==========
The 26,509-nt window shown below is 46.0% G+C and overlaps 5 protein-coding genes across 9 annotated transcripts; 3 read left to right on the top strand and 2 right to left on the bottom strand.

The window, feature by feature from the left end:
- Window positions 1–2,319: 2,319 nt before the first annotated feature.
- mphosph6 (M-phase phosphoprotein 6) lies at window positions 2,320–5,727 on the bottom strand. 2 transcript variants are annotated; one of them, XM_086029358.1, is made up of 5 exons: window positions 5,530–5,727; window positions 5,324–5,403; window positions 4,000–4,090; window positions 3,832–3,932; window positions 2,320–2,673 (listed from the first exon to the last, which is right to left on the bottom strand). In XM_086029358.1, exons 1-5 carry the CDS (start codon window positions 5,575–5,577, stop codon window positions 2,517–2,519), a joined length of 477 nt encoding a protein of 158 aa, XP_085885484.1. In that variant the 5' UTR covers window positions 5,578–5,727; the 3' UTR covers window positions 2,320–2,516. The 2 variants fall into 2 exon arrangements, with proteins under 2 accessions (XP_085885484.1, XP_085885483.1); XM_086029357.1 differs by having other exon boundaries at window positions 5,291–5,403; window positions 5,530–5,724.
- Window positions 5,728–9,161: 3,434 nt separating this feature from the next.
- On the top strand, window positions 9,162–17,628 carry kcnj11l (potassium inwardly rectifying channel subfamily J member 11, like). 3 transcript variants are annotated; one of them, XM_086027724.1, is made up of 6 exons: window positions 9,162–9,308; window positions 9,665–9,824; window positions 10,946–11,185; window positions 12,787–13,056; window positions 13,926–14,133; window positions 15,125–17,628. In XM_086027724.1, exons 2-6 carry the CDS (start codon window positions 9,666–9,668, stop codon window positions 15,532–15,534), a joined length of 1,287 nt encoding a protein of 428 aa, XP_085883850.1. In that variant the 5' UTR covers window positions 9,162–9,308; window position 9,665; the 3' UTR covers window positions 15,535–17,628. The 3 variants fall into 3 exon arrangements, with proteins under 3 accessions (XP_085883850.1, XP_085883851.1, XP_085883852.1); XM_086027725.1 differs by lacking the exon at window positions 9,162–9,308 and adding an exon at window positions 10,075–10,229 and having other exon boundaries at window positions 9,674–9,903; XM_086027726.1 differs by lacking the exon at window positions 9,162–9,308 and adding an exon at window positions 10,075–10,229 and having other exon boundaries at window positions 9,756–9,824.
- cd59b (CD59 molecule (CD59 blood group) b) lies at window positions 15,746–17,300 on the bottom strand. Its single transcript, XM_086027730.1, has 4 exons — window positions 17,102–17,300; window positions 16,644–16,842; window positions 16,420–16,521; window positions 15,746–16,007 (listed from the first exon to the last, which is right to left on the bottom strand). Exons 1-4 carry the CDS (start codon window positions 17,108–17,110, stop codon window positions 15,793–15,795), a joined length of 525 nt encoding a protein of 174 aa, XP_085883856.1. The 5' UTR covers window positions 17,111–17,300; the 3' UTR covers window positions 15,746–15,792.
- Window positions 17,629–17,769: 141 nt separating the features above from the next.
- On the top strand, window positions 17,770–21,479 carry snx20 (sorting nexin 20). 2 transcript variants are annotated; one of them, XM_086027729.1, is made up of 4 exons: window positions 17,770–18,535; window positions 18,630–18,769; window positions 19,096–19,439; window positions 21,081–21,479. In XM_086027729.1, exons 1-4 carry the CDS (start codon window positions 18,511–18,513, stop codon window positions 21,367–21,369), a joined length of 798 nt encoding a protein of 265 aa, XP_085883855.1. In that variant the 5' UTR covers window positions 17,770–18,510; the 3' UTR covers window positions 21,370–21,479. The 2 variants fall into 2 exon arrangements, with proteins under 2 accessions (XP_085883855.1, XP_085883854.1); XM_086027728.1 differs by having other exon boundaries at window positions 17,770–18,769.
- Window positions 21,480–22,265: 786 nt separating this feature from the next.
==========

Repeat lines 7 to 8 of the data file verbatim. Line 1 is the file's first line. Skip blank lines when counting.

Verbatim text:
- cd59b (CD59 molecule (CD59 blood group) b) lies at window positions 15,746–17,300 on the bottom strand. Its single transcript, XM_086027730.1, has 4 exons — window positions 17,102–17,300; window positions 16,644–16,842; window positions 16,420–16,521; window positions 15,746–16,007 (listed from the first exon to the last, which is right to left on the bottom strand). Exons 1-4 carry the CDS (start codon window positions 17,108–17,110, stop codon window positions 15,793–15,795), a joined length of 525 nt encoding a protein of 174 aa, XP_085883856.1. The 5' UTR covers window positions 17,111–17,300; the 3' UTR covers window positions 15,746–15,792.
- Window positions 17,629–17,769: 141 nt separating the features above from the next.